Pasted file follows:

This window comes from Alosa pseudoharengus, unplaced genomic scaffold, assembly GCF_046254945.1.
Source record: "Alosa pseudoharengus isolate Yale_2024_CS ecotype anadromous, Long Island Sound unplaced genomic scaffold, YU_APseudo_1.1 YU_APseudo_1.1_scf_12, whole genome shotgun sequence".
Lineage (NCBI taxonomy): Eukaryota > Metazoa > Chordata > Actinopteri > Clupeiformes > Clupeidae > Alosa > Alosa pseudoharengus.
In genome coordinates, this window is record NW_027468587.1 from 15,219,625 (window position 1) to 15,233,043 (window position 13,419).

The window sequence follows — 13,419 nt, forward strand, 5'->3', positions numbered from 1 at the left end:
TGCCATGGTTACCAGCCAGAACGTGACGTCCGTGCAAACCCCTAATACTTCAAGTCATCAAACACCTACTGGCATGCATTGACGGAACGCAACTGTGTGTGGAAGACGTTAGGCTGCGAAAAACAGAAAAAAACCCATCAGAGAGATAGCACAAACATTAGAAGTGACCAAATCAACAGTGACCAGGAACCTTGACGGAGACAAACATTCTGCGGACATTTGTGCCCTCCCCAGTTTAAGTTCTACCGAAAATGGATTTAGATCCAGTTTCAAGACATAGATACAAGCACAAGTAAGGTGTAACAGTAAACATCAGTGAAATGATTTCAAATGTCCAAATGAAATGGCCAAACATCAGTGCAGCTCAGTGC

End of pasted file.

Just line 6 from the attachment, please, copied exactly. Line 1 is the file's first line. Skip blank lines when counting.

TGCCATGGTTACCAGCCAGAACGTGACGTCCGTGCAAACCCCTAATACTTCAAGTCATCAAACACCTACTGGCATGCATTGACGGAACGCAACTGTGTGTGGAAGACGTTAGGCTGCGAAAAACAGAAAAAAACCCATCAGAGAGATAGCACAAACATTAGAAGTGACCAAATCAACAGTGACCAGGAACCTTGACGGAGACAAACATTCTGCGGACATTTGTGCCCTCCCCAGTTTAAGTTCTACCGAAAATGGATTTAGATCCAGTTTCAAGACATAGATACAAGCACAAGTAAGGTGTAACAGTAAACATCAGTGAAATGATTTCAAATGTCCAAATGAAATGGCCAAACATCAGTGCAGCTCAGTGC